You, your phone, and your child

If you locked your phone up in a glass case for a day, what would happen to you?

Photo Credit: lecates via Compfight cc

More and more of us seem to fall into a pattern of automatically checking our smartphones – we’re reading our emails, checking our text messages, catching up with social media… It is easy to get wrapped up in the relationship we have with our phones that we actually miss what is happening around us. Doing this can actually disconnect us from those we care about if we start to focus too much on our social media world rather than our actual world.

Then take it a step further. We are role models for our children. Think about how frustrating it can be when your young person is saying, “uh huh…uh huh…” while looking at their phone the entire time. Do we do the same thing to them?

A great article from Real Simple magazine helps give some tips about how to help you be more present and less dependent on your phone. If you show your child you can do it, they might try it too!

1. Give Yourself Rules

Decide when you do and don’t want to be on your phone. For example, choose to focus on other things whenever you’re outside or in bed.

2. Buy an Alarm Clock

While it might seem more convenient to use your phone, using it as an alarm practically begs you to stay on it for 15 minutes before getting up.

3. Sign Off of Social Media for a Weekend

Seems scary right? You can do it! Giving yourself the space from those in your social media circles will free up mind space, allowing you to enjoy your surroundings.

4. Think Before You Check

Is the reason you are checking your phone boredom? If so, wait until you have a more concrete reason to do so, such as viewing a friend’s prom photos. Try something else that will boost your mood instead.

5. Consider Your Motives for Posting on Social Media

Think before you post.  Why are you posting that picture? Its always nice to get positive feedback like getting likes. But will we be upset if we don’t? Sometimes, especially if you are down, it is better to look for positive feedback from someone you know will be supportive. Next time, try sending it to someone you know cares about you – like a good friend, family member, or your child.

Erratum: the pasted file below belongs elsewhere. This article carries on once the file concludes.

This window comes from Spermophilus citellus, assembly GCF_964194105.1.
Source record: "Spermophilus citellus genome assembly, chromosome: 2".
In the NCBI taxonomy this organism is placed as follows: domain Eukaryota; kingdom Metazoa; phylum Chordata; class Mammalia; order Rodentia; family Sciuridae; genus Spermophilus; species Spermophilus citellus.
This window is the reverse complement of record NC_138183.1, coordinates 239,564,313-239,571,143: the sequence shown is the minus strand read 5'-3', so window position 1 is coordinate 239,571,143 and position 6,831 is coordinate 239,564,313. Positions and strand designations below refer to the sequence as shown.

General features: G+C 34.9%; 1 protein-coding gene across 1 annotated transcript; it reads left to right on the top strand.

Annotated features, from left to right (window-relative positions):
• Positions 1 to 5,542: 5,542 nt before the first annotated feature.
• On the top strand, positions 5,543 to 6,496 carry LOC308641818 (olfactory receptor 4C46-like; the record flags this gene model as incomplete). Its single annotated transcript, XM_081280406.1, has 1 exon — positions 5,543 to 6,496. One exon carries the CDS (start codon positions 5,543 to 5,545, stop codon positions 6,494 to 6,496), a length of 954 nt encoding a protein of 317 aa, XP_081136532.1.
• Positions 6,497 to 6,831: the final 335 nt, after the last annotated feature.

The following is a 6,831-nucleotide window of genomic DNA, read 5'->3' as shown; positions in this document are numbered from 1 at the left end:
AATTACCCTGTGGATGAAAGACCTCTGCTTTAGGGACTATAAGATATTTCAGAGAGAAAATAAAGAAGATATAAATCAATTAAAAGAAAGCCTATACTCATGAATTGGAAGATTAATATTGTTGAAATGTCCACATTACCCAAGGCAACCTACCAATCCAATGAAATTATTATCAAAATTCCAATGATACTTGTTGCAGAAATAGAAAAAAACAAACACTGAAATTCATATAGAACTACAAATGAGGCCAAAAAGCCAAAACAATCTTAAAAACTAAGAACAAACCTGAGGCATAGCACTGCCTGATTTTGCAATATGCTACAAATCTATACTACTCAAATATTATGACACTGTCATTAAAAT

6. Respond Another Way

Did Facebook just tell you it’s your friend’s birthday? Skip the “Happy bday!” wall post and give them a call instead. Maybe you will have a valuable conversation and set up a time to get together instead of just getting a “like” and minimal interaction.

7. Cut it Out

Alerts and addicting apps can get in the way of you going on with your day. What are the apps you really like and need? Can you delete Words with Friends? Need to finish a project? Disable your internet for a while so that you can focus without interruptions.

Adapted from Real Simple article by author: Julia Edelstein

Read more here!

Lastly, there’s an app called Forest that works really well to encourage you not to be on your phone, instead focusing on the task at hand.  You enter the app and can “plant a seed,” which takes 30 minutes to grow into a tree.  If you leave the app at any time to check another app (like social media) the tree will die, and you’ll have to start over.  Eventually, your hard work will grow into your own personal forest in your phone.  Interested?  Click here to learn more.

Have you ever done any of these?  Do you have any tricks of your own, or did you try any with your child?  Let us know!

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